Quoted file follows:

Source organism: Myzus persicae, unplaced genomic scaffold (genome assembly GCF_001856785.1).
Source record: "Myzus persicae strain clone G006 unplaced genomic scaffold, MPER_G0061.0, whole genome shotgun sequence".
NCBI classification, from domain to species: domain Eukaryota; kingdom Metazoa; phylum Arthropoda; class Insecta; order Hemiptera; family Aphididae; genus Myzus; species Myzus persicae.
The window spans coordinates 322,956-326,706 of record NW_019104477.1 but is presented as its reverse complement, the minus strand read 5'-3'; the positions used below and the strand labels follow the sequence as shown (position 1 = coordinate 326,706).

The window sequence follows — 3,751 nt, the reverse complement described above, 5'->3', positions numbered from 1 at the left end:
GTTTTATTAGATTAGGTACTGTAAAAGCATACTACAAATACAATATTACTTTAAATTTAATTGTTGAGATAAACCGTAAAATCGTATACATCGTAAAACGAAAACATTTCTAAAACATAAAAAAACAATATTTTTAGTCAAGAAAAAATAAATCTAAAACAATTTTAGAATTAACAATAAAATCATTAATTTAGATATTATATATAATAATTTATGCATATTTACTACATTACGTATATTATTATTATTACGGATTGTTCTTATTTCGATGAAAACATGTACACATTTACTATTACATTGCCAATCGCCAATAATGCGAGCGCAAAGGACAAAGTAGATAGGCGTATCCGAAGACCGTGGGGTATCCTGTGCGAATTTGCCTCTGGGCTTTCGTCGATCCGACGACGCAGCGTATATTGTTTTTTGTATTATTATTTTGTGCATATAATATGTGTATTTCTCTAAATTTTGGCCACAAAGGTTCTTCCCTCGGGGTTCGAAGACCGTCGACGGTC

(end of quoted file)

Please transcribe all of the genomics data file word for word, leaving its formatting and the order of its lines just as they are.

Source organism: Myzus persicae, unplaced genomic scaffold (genome assembly GCF_001856785.1).
Source record: "Myzus persicae strain clone G006 unplaced genomic scaffold, MPER_G0061.0, whole genome shotgun sequence".
NCBI classification, from domain to species: domain Eukaryota; kingdom Metazoa; phylum Arthropoda; class Insecta; order Hemiptera; family Aphididae; genus Myzus; species Myzus persicae.
The window spans coordinates 322,956-326,706 of record NW_019104477.1 but is presented as its reverse complement, the minus strand read 5'-3'; the positions used below and the strand labels follow the sequence as shown (position 1 = coordinate 326,706).

The window sequence follows — 3,751 nt, the reverse complement described above, 5'->3', positions numbered from 1 at the left end:
GTTTTATTAGATTAGGTACTGTAAAAGCATACTACAAATACAATATTACTTTAAATTTAATTGTTGAGATAAACCGTAAAATCGTATACATCGTAAAACGAAAACATTTCTAAAACATAAAAAAACAATATTTTTAGTCAAGAAAAAATAAATCTAAAACAATTTTAGAATTAACAATAAAATCATTAATTTAGATATTATATATAATAATTTATGCATATTTACTACATTACGTATATTATTATTATTACGGATTGTTCTTATTTCGATGAAAACATGTACACATTTACTATTACATTGCCAATCGCCAATAATGCGAGCGCAAAGGACAAAGTAGATAGGCGTATCCGAAGACCGTGGGGTATCCTGTGCGAATTTGCCTCTGGGCTTTCGTCGATCCGACGACGCAGCGTATATTGTTTTTTGTATTATTATTTTGTGCATATAATATGTGTATTTCTCTAAATTTTGGCCACAAAGGTTCTTCCCTCGGGGTTCGAAGACCGTCGACGGTC